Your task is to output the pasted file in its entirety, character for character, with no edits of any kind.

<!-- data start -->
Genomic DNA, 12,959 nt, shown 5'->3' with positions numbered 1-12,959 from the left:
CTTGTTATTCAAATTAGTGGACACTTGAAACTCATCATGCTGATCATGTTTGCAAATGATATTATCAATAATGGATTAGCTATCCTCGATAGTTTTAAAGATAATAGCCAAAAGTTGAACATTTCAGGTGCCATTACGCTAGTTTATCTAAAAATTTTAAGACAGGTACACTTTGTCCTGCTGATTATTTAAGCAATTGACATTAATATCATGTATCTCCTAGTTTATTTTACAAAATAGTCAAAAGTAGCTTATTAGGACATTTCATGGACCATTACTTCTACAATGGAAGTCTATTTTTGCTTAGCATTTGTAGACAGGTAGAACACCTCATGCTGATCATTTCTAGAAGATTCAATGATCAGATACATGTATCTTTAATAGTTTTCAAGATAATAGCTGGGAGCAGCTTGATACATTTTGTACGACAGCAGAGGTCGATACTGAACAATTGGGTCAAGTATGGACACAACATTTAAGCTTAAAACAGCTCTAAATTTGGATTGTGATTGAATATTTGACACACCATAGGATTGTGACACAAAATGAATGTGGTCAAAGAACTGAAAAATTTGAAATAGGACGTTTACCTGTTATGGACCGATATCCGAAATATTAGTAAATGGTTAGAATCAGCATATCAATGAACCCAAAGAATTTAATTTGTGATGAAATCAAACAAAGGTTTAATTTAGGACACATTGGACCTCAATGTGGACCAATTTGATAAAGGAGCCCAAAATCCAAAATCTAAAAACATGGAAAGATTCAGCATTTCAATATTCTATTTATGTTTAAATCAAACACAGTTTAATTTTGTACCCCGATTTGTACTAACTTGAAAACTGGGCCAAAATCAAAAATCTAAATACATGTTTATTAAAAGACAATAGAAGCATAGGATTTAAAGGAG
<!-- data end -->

Genomic DNA, 12,959 nt, shown 5'->3' with positions numbered 1-12,959 from the left:
CTTGTTATTCAAATTAGTGGACACTTGAAACTCATCATGCTGATCATGTTTGCAAATGATATTATCAATAATGGATTAGCTATCCTCGATAGTTTTAAAGATAATAGCCAAAAGTTGAACATTTCAGGTGCCATTACGCTAGTTTATCTAAAAATTTTAAGACAGGTACACTTTGTCCTGCTGATTATTTAAGCAATTGACATTAATATCATGTATCTCCTAGTTTATTTTACAAAATAGTCAAAAGTAGCTTATTAGGACATTTCATGGACCATTACTTCTACAATGGAAGTCTATTTTTGCTTAGCATTTGTAGACAGGTAGAACACCTCATGCTGATCATTTCTAGAAGATTCAATGATCAGATACATGTATCTTTAATAGTTTTCAAGATAATAGCTGGGAGCAGCTTGATACATTTTGTACGACAGCAGAGGTCGATACTGAACAATTGGGTCAAGTATGGACACAACATTTAAGCTTAAAACAGCTCTAAATTTGGATTGTGATTGAATATTTGACACACCATAGGATTGTGACACAAAATGAATGTGGTCAAAGAACTGAAAAATTTGAAATAGGACGTTTACCTGTTATGGACCGATATCCGAAATATTAGTAAATGGTTAGAATCAGCATATCAATGAACCCAAAGAATTTAATTTGTGATGAAATCAAACAAAGGTTTAATTTAGGACACATTGGACCTCAATGTGGACCAATTTGATAAAGGAGCCCAAAATCCAAAATCTAAAAACATGGAAAGATTCAGCATTTCAATATTCTATTTATGTTTAAATCAAACACAGTTTAATTTTGTACCCCGATTTGTACTAACTTGAAAACTGGGCCAAAATCAAAAATCTAAATACATGTTTATTAAAAGACAATAGAAGCATAGGATTTAAAGGAG